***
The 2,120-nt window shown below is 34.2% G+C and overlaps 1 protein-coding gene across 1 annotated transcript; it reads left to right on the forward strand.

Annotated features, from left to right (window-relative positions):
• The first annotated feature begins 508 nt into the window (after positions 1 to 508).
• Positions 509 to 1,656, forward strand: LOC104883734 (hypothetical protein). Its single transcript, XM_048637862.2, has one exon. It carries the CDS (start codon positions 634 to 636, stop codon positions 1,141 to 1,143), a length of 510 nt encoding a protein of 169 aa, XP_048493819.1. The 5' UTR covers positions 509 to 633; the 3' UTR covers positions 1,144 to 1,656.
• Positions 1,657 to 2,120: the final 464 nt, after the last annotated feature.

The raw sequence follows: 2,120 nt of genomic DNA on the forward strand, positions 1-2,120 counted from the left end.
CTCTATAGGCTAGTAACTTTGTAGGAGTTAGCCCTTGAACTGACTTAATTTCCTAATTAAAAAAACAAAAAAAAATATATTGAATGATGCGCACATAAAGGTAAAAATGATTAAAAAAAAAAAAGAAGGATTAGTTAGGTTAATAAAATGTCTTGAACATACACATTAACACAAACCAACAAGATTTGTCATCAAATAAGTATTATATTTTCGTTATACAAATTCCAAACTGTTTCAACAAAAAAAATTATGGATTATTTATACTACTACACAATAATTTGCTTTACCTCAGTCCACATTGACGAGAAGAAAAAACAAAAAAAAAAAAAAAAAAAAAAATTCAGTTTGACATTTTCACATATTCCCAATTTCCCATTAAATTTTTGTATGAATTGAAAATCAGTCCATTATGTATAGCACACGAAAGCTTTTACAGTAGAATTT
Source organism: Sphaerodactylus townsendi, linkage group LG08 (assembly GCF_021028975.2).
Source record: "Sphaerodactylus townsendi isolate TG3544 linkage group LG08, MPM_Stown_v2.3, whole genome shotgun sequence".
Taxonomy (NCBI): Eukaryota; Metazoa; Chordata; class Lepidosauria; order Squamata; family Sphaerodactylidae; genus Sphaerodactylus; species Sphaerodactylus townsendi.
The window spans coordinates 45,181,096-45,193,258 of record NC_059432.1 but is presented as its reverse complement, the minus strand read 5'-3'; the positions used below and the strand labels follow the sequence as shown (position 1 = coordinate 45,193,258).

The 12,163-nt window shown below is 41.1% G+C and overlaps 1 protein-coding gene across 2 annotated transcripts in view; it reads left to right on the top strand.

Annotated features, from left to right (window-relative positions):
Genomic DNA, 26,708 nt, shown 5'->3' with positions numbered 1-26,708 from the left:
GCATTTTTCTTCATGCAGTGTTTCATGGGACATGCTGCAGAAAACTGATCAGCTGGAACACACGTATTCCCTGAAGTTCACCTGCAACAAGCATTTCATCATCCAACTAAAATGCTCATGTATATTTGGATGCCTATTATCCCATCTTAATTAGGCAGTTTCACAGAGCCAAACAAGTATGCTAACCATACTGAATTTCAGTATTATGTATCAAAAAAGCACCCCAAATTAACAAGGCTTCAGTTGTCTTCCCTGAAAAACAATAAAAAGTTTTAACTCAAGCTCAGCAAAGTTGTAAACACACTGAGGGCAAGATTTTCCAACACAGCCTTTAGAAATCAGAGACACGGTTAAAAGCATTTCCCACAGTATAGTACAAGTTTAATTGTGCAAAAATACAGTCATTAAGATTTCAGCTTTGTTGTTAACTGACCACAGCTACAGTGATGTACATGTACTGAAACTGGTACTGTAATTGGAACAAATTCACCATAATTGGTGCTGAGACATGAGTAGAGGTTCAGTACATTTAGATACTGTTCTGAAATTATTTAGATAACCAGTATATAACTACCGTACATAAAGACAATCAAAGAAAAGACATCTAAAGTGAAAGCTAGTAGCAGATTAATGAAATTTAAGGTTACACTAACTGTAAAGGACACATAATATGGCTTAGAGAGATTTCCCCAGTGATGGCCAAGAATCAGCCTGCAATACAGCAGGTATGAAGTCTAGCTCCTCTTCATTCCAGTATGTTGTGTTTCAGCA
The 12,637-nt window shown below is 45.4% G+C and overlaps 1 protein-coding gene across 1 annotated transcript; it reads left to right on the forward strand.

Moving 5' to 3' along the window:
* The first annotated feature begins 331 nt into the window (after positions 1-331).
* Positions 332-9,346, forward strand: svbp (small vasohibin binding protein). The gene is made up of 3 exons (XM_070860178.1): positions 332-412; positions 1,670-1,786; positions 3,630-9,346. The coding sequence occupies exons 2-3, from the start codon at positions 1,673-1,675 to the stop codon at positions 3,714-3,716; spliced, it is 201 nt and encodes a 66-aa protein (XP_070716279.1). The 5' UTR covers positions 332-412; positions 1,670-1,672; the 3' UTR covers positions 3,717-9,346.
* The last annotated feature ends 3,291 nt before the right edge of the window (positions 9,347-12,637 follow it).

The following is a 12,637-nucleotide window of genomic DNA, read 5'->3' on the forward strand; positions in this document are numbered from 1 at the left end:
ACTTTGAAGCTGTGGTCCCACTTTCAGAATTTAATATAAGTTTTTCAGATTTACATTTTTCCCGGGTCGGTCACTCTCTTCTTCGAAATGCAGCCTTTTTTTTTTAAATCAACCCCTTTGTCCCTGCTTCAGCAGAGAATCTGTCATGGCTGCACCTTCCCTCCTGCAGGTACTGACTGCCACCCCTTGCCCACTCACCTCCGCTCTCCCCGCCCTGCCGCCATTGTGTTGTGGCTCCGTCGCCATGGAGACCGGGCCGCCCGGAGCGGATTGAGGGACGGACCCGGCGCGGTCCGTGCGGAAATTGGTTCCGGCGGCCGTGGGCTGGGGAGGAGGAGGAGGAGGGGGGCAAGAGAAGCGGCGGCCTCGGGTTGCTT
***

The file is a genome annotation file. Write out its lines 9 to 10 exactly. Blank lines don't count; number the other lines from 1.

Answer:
Source record: "Sphaerodactylus townsendi isolate TG3544 linkage group LG08, MPM_Stown_v2.3, whole genome shotgun sequence".
Taxonomy (NCBI): Eukaryota; Metazoa; Chordata; class Lepidosauria; order Squamata; family Sphaerodactylidae; genus Sphaerodactylus; species Sphaerodactylus townsendi.